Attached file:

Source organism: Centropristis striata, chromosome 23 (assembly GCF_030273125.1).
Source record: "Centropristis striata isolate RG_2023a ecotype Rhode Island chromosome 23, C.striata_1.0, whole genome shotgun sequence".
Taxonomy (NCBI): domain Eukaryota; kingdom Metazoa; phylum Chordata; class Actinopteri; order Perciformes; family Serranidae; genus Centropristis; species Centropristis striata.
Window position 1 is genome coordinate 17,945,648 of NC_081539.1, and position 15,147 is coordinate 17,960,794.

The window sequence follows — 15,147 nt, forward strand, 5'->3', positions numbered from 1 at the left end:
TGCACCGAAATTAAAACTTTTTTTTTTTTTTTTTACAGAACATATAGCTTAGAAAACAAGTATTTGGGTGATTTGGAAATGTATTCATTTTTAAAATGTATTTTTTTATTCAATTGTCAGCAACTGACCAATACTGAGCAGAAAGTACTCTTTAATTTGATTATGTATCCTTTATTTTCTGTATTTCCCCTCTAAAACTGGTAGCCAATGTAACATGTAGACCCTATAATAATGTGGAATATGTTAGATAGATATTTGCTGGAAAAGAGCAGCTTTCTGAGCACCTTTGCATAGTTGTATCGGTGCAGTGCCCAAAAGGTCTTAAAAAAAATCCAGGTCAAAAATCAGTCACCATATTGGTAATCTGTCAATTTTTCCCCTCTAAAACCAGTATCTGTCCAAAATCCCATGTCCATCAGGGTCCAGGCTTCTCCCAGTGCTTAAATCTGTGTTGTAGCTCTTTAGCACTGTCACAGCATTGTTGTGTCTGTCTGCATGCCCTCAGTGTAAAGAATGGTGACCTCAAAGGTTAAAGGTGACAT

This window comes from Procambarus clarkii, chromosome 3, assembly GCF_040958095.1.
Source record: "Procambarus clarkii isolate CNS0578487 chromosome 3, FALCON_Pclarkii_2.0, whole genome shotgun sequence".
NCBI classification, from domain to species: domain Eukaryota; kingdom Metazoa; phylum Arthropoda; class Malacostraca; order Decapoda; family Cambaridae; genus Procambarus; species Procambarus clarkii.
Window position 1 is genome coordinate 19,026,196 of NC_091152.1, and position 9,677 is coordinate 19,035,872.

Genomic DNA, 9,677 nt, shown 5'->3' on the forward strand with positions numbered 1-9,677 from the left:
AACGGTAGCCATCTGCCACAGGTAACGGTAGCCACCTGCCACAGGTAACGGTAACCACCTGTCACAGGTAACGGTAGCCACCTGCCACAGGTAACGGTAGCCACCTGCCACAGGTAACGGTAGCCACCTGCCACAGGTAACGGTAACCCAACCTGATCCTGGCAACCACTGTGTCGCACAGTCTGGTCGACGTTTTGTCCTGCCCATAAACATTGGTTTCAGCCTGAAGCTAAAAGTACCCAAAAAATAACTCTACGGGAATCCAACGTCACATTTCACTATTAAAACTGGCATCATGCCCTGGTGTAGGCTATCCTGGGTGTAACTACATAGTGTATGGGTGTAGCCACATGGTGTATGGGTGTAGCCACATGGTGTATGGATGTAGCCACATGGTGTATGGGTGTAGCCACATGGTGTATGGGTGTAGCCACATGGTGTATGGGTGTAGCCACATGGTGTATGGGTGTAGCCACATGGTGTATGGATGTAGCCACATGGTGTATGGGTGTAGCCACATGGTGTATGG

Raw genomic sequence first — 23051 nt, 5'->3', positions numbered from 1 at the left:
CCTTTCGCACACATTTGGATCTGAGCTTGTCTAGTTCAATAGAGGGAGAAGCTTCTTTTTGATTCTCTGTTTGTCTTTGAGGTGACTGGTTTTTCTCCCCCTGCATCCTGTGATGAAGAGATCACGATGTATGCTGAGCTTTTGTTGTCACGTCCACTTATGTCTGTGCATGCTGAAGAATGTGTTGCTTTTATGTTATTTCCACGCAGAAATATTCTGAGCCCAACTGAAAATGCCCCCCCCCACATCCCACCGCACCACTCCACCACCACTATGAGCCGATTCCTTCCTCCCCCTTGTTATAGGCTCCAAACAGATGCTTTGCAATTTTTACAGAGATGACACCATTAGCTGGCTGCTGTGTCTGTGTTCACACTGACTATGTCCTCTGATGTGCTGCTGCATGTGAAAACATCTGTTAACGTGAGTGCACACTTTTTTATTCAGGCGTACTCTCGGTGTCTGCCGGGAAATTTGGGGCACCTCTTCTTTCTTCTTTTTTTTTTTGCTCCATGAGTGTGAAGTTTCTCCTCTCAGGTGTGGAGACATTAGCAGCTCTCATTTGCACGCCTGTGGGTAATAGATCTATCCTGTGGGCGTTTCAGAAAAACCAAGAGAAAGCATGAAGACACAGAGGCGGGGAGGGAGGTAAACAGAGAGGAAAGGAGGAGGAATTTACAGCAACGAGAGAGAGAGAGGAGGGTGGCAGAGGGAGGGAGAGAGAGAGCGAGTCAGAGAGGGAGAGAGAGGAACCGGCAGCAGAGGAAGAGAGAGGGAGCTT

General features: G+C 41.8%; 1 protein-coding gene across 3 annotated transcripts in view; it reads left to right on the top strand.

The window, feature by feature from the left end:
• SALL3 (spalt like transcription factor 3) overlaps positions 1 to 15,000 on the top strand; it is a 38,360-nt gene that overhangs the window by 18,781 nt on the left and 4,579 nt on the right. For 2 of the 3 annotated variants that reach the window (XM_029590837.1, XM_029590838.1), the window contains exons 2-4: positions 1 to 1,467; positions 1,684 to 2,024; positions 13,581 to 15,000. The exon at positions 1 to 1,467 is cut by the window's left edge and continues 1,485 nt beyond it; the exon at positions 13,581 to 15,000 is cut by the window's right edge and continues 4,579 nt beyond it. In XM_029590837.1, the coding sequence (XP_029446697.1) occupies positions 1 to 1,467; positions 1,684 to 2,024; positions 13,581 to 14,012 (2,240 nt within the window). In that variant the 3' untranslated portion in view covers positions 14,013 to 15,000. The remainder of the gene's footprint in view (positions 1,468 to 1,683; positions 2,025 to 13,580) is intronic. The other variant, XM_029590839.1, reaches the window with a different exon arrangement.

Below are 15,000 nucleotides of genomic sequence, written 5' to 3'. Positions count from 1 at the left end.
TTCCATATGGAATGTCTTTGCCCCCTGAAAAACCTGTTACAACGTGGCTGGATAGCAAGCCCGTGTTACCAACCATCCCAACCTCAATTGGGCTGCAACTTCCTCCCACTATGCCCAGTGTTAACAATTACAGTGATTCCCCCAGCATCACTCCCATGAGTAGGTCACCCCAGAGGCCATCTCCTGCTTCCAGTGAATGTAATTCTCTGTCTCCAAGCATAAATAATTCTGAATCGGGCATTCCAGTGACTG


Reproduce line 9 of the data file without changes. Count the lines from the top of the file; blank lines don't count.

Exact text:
NCBI classification, from domain to species: domain Eukaryota; kingdom Metazoa; phylum Arthropoda; class Malacostraca; order Decapoda; family Cambaridae; genus Procambarus; species Procambarus clarkii.